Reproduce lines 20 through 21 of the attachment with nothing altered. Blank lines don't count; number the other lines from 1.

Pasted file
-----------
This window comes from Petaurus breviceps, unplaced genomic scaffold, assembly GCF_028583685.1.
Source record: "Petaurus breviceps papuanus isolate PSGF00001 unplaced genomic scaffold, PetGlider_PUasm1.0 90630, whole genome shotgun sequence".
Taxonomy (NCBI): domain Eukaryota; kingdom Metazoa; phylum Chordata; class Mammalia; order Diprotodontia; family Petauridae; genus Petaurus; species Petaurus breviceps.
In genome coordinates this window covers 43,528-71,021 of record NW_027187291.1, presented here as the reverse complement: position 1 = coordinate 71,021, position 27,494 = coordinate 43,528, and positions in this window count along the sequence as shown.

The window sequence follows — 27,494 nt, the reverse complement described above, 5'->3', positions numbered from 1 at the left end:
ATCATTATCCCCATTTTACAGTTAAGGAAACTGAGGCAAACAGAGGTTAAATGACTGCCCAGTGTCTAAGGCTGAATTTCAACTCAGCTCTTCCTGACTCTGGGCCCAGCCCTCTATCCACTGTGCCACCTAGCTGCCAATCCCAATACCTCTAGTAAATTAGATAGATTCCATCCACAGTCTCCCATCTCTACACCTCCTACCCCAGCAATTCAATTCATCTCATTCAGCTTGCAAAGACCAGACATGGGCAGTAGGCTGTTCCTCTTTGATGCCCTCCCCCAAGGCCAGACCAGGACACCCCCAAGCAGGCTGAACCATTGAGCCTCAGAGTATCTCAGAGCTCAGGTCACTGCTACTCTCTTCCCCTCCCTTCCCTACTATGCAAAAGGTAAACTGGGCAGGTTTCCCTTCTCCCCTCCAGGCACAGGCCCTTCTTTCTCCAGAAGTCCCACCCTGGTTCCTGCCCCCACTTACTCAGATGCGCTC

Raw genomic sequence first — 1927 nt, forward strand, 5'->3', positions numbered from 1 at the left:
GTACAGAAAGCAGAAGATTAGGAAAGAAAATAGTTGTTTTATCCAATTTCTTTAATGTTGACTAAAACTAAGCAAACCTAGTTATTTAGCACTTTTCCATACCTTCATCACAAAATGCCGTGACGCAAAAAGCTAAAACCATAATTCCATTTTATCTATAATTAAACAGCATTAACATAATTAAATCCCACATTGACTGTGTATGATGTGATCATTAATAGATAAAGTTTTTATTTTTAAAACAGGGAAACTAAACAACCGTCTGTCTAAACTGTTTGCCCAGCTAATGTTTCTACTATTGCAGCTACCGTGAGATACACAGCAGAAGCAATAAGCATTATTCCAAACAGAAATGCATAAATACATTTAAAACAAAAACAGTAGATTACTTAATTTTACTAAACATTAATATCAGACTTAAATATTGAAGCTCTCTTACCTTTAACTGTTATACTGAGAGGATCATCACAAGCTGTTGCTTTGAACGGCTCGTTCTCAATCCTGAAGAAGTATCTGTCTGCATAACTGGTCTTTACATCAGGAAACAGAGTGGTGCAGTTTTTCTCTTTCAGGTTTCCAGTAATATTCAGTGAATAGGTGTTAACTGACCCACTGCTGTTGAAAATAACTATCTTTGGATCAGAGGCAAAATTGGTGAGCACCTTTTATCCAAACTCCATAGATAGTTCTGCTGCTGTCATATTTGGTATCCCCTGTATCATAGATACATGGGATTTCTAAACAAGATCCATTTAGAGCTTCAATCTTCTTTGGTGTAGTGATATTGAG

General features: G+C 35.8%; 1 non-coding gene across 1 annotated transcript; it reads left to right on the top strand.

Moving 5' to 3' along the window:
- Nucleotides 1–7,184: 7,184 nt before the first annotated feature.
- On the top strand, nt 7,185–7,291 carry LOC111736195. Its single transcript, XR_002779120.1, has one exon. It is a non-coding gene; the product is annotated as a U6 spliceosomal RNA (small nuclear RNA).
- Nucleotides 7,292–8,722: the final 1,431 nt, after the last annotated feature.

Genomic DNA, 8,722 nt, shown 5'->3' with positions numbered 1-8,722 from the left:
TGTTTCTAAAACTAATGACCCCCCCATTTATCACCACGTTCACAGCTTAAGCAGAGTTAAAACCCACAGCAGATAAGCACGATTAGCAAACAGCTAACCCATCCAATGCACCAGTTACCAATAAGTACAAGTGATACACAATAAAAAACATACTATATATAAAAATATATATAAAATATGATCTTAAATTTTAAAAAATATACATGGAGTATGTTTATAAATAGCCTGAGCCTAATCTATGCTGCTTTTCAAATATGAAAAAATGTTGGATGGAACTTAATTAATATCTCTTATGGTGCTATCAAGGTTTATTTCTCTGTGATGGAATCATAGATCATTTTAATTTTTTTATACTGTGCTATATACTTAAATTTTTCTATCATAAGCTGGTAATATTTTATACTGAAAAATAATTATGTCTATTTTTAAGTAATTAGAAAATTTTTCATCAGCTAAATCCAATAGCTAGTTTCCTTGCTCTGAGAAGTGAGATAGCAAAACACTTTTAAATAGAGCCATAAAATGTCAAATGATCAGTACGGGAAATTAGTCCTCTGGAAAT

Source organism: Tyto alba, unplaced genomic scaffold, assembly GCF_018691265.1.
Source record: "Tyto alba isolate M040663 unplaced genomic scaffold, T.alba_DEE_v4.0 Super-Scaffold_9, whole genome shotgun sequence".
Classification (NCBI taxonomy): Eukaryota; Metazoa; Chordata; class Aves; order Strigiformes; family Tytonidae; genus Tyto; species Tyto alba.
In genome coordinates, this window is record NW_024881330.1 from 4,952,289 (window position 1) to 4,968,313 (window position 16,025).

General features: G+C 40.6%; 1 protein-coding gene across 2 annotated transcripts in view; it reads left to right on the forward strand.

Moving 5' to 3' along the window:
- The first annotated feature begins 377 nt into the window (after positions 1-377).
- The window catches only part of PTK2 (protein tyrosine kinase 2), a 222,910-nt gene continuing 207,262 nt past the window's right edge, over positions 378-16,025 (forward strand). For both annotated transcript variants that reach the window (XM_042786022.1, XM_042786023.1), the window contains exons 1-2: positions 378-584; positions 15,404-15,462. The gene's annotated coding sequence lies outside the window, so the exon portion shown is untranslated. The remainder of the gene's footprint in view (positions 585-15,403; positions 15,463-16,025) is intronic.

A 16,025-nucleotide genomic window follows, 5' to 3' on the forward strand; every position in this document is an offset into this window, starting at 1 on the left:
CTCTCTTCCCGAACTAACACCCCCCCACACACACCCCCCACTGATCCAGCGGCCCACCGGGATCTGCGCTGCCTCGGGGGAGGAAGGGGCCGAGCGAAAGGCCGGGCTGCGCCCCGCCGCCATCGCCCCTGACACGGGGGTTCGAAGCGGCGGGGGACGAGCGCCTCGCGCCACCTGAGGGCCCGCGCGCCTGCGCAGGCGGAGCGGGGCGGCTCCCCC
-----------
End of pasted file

General features: G+C 40.6%; 1 protein-coding gene across 2 annotated transcripts in view; it reads left to right on the forward strand.

Moving 5' to 3' along the window: